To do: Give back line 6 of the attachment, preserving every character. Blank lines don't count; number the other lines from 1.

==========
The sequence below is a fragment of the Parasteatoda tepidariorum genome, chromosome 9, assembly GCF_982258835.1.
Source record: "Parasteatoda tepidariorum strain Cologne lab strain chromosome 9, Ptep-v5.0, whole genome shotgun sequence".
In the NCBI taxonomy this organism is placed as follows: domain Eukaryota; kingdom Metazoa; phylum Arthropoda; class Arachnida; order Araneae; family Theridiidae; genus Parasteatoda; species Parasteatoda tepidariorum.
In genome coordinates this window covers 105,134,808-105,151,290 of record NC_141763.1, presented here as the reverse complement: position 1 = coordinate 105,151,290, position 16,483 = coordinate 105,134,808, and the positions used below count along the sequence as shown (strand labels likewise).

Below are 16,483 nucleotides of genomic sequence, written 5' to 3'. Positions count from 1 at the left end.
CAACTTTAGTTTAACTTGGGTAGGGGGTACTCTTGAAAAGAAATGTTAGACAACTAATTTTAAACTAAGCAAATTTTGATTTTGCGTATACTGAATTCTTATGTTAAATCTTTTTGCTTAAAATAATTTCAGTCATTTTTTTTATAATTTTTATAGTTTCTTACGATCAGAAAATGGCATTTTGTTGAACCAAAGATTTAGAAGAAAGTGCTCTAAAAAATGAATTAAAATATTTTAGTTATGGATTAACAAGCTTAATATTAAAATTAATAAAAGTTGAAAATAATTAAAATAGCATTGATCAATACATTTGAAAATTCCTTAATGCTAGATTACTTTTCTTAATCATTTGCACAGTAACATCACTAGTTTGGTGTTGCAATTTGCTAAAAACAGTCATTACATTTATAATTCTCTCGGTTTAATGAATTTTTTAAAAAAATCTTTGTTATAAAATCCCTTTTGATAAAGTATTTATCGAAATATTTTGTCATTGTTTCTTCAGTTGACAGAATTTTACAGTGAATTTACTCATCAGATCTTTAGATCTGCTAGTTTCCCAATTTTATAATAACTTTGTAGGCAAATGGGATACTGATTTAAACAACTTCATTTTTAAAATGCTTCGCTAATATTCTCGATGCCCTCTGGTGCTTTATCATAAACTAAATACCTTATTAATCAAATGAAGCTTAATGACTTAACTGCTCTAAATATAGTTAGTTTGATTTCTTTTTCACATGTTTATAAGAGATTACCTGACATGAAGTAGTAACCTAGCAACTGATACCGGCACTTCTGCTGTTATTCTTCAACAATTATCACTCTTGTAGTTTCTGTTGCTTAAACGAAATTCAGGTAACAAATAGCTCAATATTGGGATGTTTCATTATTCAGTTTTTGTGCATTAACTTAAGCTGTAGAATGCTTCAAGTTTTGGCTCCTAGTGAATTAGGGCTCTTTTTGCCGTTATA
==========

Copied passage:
CAACTTTAGTTTAACTTGGGTAGGGGGTACTCTTGAAAAGAAATGTTAGACAACTAATTTTAAACTAAGCAAATTTTGATTTTGCGTATACTGAATTCTTATGTTAAATCTTTTTGCTTAAAATAATTTCAGTCATTTTTTTTATAATTTTTATAGTTTCTTACGATCAGAAAATGGCATTTTGTTGAACCAAAGATTTAGAAGAAAGTGCTCTAAAAAATGAATTAAAATATTTTAGTTATGGATTAACAAGCTTAATATTAAAATTAATAAAAGTTGAAAATAATTAAAATAGCATTGATCAATACATTTGAAAATTCCTTAATGCTAGATTACTTTTCTTAATCATTTGCACAGTAACATCACTAGTTTGGTGTTGCAATTTGCTAAAAACAGTCATTACATTTATAATTCTCTCGGTTTAATGAATTTTTTAAAAAAATCTTTGTTATAAAATCCCTTTTGATAAAGTATTTATCGAAATATTTTGTCATTGTTTCTTCAGTTGACAGAATTTTACAGTGAATTTACTCATCAGATCTTTAGATCTGCTAGTTTCCCAATTTTATAATAACTTTGTAGGCAAATGGGATACTGATTTAAACAACTTCATTTTTAAAATGCTTCGCTAATATTCTCGATGCCCTCTGGTGCTTTATCATAAACTAAATACCTTATTAATCAAATGAAGCTTAATGACTTAACTGCTCTAAATATAGTTAGTTTGATTTCTTTTTCACATGTTTATAAGAGATTACCTGACATGAAGTAGTAACCTAGCAACTGATACCGGCACTTCTGCTGTTATTCTTCAACAATTATCACTCTTGTAGTTTCTGTTGCTTAAACGAAATTCAGGTAACAAATAGCTCAATATTGGGATGTTTCATTATTCAGTTTTTGTGCATTAACTTAAGCTGTAGAATGCTTCAAGTTTTGGCTCCTAGTGAATTAGGGCTCTTTTTGCCGTTATA